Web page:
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-   -   CHICAGO | BMO Tower | 727 FT | 50 FLOORS (https://skyscraperpage.com/forum/showthread.php?t=224752)

gebs Oct 18, 2019 8:35 PM

October 17, 2019

https://i.imgur.com/1nxp0QLh.jpg

https://i.imgur.com/0ijI2rOh.jpg

akbussey Oct 21, 2019 9:20 PM

https://i.ibb.co/bQxfyJ5/IMG-3097.jpg
https://i.ibb.co/C7ZbSP4/IMG-3106.jpg
https://i.ibb.co/7gVFbD4/IMG-3136.jpg
https://i.ibb.co/pj6F8k4/IMG-3138.jpg
https://i.ibb.co/gVLWM42/IMG-3141.jpg
https://i.ibb.co/8gCKcZd/IMG-3186.jpg

From the first day to today

harryc Oct 29, 2019 12:51 AM

Oct 19



Nice Neighbor !



Skyguy_7 Nov 6, 2019 2:49 PM

This will have a huge impact to the feel of the area, especially for Post Office people when they exit their shiny "new" building onto Van Buren, looking west.

11/5/19
https://live.staticflickr.com/65535/...8aca3914_c.jpg

From the Sears Tower
https://live.staticflickr.com/65535/...1421ee9c_c.jpg

chicubs111 Nov 6, 2019 3:24 PM

such a sizeable plot of land that def could handle a much larger building...I wish the taller "cheese grater" design was selected for this property

ThirdCoaster Nov 6, 2019 6:25 PM

Quote:

Originally Posted by chicubs111 (Post 8740574)
such a sizeable plot of land that def could handle a much larger building...I wish the taller "cheese grater" design was selected for this property

I had almost forgotten about that design. Such a huge missed opportunity to do something unique.

And I agree on the size. This location will be in-demand for *literally* centuries. Chicago and the metro area will only keep growing in size and this spot is accessible to roughly 9 million people via a ~90 minute (max) commute. This could have been a 1,200 footer easily.

ardecila Nov 6, 2019 11:57 PM

bye felicia

dan ryan Nov 7, 2019 1:19 AM

The cheese grader looks too good to just go in the bin. Would love to see it somewhere else.

chicubs111 Nov 7, 2019 1:44 AM

Just a refresher for those who don't remember it...


https://s3-prod.chicagobusiness.com/...909861-AR.jpeg

https://s3-prod.chicagobusiness.com/...919996-AR.jpeg

bnk Nov 7, 2019 4:48 AM

Back to the real plan. Look how close it is to the Old PO.

That area is just going to boom. So you can live close and in the burbs at both places and walk to work DT in this area as a breeze.

http://unionstationtower.com/location/

Union Station Tower is located at the nexus of Chicago transportation with direct pedway access to Union Station, the Midwest’s largest train station. With convenient access to multiple forms of local and regional commuting including Metra [ ogilvie transportation too ], the CTA light rail and bus, Amtrak, interstate highway systems and several Divvy bike share stations.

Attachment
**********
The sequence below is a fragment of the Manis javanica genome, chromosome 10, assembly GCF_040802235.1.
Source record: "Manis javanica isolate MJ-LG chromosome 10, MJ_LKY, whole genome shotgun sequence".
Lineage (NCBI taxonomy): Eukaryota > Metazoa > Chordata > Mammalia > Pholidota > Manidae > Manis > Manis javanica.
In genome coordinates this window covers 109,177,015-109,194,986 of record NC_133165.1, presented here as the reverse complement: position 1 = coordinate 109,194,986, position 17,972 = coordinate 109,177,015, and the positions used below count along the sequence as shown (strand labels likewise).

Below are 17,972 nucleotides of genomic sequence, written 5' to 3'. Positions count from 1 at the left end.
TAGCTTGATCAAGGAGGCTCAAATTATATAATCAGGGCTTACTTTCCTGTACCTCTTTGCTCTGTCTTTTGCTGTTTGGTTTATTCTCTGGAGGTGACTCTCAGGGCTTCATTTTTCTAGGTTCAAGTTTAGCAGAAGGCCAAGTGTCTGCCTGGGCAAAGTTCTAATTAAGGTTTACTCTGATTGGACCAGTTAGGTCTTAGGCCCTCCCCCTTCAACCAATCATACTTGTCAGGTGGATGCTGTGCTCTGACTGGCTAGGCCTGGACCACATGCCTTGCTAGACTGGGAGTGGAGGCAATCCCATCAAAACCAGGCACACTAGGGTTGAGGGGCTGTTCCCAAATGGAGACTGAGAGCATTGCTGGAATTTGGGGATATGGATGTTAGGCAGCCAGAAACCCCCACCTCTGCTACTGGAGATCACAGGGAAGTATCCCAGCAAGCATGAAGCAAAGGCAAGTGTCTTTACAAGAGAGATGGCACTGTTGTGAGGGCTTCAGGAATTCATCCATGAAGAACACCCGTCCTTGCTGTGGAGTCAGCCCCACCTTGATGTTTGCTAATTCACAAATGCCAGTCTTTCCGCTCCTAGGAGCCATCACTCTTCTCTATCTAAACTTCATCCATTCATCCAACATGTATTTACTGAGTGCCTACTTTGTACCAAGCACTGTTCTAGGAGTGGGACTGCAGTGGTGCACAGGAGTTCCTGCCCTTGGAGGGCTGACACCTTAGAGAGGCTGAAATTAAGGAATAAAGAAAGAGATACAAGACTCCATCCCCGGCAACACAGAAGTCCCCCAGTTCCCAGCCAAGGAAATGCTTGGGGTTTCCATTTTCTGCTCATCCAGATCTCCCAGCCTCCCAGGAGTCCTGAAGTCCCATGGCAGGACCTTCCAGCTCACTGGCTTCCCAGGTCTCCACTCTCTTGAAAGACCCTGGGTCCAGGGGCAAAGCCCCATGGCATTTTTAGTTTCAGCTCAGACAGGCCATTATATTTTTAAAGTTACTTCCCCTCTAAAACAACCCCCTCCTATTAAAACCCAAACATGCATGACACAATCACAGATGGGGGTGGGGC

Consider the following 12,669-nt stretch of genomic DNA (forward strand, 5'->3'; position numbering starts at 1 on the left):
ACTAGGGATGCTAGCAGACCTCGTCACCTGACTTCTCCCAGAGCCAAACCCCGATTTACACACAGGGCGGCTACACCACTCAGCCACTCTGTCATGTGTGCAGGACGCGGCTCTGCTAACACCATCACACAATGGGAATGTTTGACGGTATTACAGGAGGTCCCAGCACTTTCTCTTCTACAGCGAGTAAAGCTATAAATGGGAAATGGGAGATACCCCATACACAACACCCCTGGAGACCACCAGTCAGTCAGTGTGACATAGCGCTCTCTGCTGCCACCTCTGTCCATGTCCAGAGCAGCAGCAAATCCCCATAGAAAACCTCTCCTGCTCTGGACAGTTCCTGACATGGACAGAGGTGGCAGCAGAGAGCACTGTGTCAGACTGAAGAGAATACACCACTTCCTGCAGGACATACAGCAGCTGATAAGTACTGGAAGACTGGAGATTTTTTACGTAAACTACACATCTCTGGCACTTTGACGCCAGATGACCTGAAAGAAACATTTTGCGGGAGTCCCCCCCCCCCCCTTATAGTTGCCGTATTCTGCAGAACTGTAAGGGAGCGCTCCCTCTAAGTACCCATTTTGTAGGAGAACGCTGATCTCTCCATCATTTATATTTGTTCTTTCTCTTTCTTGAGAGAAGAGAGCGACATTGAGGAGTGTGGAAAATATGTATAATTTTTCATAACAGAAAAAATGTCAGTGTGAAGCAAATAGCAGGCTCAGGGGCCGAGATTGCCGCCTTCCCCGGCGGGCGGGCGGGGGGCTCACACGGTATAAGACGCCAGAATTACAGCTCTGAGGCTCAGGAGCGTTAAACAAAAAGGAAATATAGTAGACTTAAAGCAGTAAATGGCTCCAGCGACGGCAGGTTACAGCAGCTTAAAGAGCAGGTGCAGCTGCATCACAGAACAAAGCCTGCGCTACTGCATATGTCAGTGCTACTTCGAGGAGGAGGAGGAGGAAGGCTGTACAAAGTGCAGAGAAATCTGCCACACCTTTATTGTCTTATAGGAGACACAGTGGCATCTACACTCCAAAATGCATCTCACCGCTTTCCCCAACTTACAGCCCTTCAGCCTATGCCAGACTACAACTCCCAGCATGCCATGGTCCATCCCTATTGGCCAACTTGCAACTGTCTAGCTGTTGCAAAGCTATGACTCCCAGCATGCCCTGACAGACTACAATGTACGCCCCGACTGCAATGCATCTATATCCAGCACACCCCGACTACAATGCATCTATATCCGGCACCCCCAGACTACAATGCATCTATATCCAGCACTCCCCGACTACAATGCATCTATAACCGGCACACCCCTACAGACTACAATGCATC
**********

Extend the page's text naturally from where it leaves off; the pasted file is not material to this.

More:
In the heart of the West Loop, the Union Station Tower development will feature the largest park in the neighborhood with year-round programming providing energy and excitement. The immediate area offers an abundance of retail and residences to create a community destination.


COMMUTER RAIL

100% Transit Score by Walkscore.com
90% of Chicago Commuter Rail within 3 Blocks

Direct Pedway Connection to Union Station



http://unionstationtower.com/

PittsburghPA Nov 7, 2019 5:00 AM

The Cheese Grater is obviously awesome and I'm sure this tower will turn out great. The problem I have is that Goettsch basically recycled their design from 110 N Wacker (don't care which came first). They are both great buildings but I would like to see a little more creativity in design when it comes to two of the tallest office towers constructed in the past ~30 years.

LouisVanDerWright Nov 7, 2019 5:19 AM

Quote:

Originally Posted by ThirdCoaster (Post 8740856)
I had almost forgotten about that design. Such a huge missed opportunity to do something unique.

And I agree on the size. This location will be in-demand for *literally* centuries. Chicago and the metro area will only keep growing in size and this spot is accessible to roughly 9 million people via a ~90 minute (max) commute. This could have been a 1,200 footer easily.

I agree and the great plains could handle a giant buldge in the crust of the earth that enters into low earth orbit and houses all of humanity. Why haven't they built it yet???!?!?

bnk Nov 7, 2019 5:34 AM

Quote:

Originally Posted by BuildThemTaller (Post 8712950)
I love parking garages getting ripped down. Almost as much as I love surface parking lots get ripped up.

From the looks of it I don't see the old ball and chain type tear downs.

Are we done with that approach with these larger hydraulic excavators and their vibrating attachments?

I mean the good old steel wrecking ball, not the ex wife.


https://en.wikipedia.org/wiki/Wrecking_ball

Ok EDIT I remember them in my younger year


But could be controlled charged be cheaper and faster?

Or is the parking lot too small to do it that route.

Interestingly this demo ocean tower from south padre island texas.